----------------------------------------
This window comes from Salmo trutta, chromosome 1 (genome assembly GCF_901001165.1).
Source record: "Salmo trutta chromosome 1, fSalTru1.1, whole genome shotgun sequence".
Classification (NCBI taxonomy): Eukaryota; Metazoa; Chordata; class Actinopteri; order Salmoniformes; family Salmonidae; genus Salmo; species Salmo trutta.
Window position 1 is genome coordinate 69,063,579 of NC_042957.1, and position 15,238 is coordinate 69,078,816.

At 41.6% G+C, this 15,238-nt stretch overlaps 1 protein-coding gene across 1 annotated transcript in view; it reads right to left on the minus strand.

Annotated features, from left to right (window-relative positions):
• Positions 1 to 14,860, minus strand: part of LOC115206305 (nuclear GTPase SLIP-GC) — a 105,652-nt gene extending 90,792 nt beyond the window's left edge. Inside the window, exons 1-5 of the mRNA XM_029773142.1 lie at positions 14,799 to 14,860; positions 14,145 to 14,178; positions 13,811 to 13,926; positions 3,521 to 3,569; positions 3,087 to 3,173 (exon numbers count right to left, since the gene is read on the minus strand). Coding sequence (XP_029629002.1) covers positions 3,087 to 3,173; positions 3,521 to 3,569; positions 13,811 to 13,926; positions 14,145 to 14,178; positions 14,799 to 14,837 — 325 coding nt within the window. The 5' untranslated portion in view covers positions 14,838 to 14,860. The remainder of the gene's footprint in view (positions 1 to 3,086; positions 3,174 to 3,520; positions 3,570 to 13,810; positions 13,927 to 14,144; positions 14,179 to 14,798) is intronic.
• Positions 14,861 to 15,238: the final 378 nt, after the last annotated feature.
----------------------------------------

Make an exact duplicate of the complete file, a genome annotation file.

This window comes from Salmo trutta, chromosome 1 (genome assembly GCF_901001165.1).
Source record: "Salmo trutta chromosome 1, fSalTru1.1, whole genome shotgun sequence".
Classification (NCBI taxonomy): Eukaryota; Metazoa; Chordata; class Actinopteri; order Salmoniformes; family Salmonidae; genus Salmo; species Salmo trutta.
Window position 1 is genome coordinate 69,063,579 of NC_042957.1, and position 15,238 is coordinate 69,078,816.

At 41.6% G+C, this 15,238-nt stretch overlaps 1 protein-coding gene across 1 annotated transcript in view; it reads right to left on the minus strand.

Annotated features, from left to right (window-relative positions):
• Positions 1 to 14,860, minus strand: part of LOC115206305 (nuclear GTPase SLIP-GC) — a 105,652-nt gene extending 90,792 nt beyond the window's left edge. Inside the window, exons 1-5 of the mRNA XM_029773142.1 lie at positions 14,799 to 14,860; positions 14,145 to 14,178; positions 13,811 to 13,926; positions 3,521 to 3,569; positions 3,087 to 3,173 (exon numbers count right to left, since the gene is read on the minus strand). Coding sequence (XP_029629002.1) covers positions 3,087 to 3,173; positions 3,521 to 3,569; positions 13,811 to 13,926; positions 14,145 to 14,178; positions 14,799 to 14,837 — 325 coding nt within the window. The 5' untranslated portion in view covers positions 14,838 to 14,860. The remainder of the gene's footprint in view (positions 1 to 3,086; positions 3,174 to 3,520; positions 3,570 to 13,810; positions 13,927 to 14,144; positions 14,179 to 14,798) is intronic.
• Positions 14,861 to 15,238: the final 378 nt, after the last annotated feature.